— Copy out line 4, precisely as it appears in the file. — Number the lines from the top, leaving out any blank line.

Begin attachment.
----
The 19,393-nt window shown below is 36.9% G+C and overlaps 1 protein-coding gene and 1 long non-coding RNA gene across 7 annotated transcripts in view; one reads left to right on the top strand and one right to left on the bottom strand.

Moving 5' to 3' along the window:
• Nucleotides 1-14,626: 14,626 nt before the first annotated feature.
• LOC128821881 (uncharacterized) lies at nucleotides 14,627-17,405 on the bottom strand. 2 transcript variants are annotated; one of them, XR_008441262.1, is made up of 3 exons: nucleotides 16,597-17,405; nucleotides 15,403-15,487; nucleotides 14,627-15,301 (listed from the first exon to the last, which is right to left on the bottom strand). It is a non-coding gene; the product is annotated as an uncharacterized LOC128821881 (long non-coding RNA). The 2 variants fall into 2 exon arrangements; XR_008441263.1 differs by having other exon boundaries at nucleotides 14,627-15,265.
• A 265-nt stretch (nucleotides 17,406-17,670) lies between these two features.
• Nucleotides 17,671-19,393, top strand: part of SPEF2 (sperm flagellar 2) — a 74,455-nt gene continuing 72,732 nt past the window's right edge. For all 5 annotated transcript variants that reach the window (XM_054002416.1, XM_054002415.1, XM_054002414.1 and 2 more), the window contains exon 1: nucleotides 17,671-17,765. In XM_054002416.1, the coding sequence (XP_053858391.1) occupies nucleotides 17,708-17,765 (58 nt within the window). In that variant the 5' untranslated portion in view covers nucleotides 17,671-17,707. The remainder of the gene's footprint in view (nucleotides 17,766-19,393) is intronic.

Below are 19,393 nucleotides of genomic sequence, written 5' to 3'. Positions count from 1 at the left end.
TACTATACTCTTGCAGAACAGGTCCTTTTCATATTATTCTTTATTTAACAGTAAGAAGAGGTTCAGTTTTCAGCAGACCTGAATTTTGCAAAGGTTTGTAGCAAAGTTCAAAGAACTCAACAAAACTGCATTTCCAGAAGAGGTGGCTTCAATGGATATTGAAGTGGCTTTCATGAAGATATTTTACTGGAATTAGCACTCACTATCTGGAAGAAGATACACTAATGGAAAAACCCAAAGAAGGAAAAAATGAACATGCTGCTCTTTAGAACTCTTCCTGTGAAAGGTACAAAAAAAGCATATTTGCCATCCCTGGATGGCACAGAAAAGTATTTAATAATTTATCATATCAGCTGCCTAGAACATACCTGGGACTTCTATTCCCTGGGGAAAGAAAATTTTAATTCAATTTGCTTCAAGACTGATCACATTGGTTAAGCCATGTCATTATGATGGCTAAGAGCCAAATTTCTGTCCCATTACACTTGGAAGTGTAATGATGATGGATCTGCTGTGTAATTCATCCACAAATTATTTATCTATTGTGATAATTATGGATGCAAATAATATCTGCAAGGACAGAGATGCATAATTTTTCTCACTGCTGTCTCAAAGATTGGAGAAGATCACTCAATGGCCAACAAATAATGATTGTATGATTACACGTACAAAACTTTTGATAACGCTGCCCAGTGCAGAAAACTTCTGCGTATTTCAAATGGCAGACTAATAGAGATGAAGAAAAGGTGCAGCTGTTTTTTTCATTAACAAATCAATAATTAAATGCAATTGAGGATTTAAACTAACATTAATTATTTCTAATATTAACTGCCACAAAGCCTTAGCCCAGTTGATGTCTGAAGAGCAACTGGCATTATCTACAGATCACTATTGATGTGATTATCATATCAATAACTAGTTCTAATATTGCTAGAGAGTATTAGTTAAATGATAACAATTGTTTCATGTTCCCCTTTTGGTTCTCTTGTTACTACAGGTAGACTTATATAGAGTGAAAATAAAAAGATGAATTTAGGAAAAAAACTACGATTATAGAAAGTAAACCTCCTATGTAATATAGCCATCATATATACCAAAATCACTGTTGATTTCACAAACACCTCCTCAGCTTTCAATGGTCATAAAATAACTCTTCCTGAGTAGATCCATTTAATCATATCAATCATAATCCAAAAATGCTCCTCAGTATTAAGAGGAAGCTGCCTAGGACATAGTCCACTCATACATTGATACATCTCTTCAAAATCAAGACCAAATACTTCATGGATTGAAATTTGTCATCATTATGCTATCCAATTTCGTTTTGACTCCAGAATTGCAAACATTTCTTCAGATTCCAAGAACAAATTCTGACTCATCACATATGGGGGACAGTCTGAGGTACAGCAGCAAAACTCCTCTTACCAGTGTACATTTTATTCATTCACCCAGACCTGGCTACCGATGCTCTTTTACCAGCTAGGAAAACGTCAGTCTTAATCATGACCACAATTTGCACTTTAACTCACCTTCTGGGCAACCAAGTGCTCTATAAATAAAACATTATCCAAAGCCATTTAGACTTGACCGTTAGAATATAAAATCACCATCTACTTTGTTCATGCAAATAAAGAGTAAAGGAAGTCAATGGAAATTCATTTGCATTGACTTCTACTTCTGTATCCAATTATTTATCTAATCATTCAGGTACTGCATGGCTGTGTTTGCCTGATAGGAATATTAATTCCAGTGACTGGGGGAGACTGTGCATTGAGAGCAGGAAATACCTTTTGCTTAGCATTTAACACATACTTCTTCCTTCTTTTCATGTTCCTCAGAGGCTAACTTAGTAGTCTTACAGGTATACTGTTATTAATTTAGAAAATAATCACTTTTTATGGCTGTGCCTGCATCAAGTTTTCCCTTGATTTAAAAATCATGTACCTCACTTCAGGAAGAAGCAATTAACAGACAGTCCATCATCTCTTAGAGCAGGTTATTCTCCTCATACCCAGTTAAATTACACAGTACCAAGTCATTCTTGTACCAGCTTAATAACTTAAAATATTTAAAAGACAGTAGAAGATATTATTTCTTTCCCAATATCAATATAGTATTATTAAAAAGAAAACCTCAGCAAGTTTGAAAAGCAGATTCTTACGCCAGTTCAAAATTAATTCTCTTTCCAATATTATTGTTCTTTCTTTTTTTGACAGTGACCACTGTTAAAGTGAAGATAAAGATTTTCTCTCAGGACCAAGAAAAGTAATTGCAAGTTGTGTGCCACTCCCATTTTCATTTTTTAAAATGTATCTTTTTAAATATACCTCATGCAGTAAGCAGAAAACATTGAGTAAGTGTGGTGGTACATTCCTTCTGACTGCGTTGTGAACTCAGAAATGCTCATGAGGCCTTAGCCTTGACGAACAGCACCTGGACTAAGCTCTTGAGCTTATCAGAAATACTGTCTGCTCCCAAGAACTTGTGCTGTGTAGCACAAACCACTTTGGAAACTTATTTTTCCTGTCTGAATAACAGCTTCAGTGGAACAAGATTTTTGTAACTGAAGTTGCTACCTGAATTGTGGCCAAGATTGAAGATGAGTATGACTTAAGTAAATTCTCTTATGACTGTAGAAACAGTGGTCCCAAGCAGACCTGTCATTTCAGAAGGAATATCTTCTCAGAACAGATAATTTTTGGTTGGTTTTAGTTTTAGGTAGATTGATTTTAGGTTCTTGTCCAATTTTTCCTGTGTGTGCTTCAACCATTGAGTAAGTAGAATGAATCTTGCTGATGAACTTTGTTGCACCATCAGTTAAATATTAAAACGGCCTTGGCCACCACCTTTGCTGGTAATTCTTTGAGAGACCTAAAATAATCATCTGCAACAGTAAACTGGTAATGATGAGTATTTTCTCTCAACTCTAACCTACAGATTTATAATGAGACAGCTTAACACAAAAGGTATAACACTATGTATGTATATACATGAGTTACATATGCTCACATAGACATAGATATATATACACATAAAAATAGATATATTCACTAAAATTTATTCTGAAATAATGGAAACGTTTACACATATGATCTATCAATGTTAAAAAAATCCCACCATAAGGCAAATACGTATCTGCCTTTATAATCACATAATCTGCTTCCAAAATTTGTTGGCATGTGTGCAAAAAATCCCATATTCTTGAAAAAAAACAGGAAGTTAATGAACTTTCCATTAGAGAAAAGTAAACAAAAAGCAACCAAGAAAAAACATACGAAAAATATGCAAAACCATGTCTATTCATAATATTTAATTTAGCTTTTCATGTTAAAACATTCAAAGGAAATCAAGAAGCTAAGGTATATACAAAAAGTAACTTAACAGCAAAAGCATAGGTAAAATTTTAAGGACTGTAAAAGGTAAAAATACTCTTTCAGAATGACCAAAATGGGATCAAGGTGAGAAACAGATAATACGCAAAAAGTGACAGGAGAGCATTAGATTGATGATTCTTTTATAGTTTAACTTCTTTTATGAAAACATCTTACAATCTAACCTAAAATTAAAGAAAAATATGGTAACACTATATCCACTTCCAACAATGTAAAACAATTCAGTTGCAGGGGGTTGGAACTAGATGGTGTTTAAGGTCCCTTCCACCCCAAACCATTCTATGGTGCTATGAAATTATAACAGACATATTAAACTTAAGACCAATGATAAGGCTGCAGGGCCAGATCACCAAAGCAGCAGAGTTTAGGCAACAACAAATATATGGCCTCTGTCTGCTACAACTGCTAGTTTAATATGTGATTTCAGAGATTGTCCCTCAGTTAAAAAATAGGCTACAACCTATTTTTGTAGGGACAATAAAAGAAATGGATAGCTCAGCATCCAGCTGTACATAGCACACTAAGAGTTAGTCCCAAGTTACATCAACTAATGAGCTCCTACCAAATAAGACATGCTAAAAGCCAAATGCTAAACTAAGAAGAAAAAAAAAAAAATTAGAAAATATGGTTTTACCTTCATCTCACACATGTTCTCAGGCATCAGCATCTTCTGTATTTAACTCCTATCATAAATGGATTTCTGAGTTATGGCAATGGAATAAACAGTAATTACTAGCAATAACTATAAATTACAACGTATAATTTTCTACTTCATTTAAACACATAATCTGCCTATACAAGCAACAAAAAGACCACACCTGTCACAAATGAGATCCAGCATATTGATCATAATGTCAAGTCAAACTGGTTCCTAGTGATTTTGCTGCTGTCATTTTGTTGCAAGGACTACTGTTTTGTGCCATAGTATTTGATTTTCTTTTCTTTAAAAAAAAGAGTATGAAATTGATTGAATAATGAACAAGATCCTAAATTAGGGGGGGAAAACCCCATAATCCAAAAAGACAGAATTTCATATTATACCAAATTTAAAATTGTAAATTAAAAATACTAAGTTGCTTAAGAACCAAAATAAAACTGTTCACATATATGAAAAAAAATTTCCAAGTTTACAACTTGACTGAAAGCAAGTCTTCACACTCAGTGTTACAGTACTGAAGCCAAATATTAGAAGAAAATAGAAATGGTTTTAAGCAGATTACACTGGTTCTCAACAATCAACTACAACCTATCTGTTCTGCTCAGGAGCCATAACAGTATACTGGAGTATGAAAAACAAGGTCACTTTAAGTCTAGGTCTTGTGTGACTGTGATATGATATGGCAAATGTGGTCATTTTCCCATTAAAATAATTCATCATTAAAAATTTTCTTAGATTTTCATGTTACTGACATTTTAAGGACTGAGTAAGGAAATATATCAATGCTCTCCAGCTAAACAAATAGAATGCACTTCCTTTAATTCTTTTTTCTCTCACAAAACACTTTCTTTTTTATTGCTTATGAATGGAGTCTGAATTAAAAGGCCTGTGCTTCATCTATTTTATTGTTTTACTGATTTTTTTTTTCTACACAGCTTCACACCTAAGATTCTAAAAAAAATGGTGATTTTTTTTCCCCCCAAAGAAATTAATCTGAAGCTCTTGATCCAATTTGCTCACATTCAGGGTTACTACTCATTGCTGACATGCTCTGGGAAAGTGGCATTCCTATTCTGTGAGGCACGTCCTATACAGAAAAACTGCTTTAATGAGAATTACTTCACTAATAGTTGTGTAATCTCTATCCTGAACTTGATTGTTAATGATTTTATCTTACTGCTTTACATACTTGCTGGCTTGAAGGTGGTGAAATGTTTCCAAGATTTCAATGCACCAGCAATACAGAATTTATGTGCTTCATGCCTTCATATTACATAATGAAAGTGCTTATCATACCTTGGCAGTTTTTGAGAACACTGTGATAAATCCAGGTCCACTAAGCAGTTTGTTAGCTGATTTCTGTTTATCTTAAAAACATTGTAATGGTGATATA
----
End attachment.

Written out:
• LOC128821881 (uncharacterized) lies at nucleotides 14,627-17,405 on the bottom strand. 2 transcript variants are annotated; one of them, XR_008441262.1, is made up of 3 exons: nucleotides 16,597-17,405; nucleotides 15,403-15,487; nucleotides 14,627-15,301 (listed from the first exon to the last, which is right to left on the bottom strand). It is a non-coding gene; the product is annotated as an uncharacterized LOC128821881 (long non-coding RNA). The 2 variants fall into 2 exon arrangements; XR_008441263.1 differs by having other exon boundaries at nucleotides 14,627-15,265.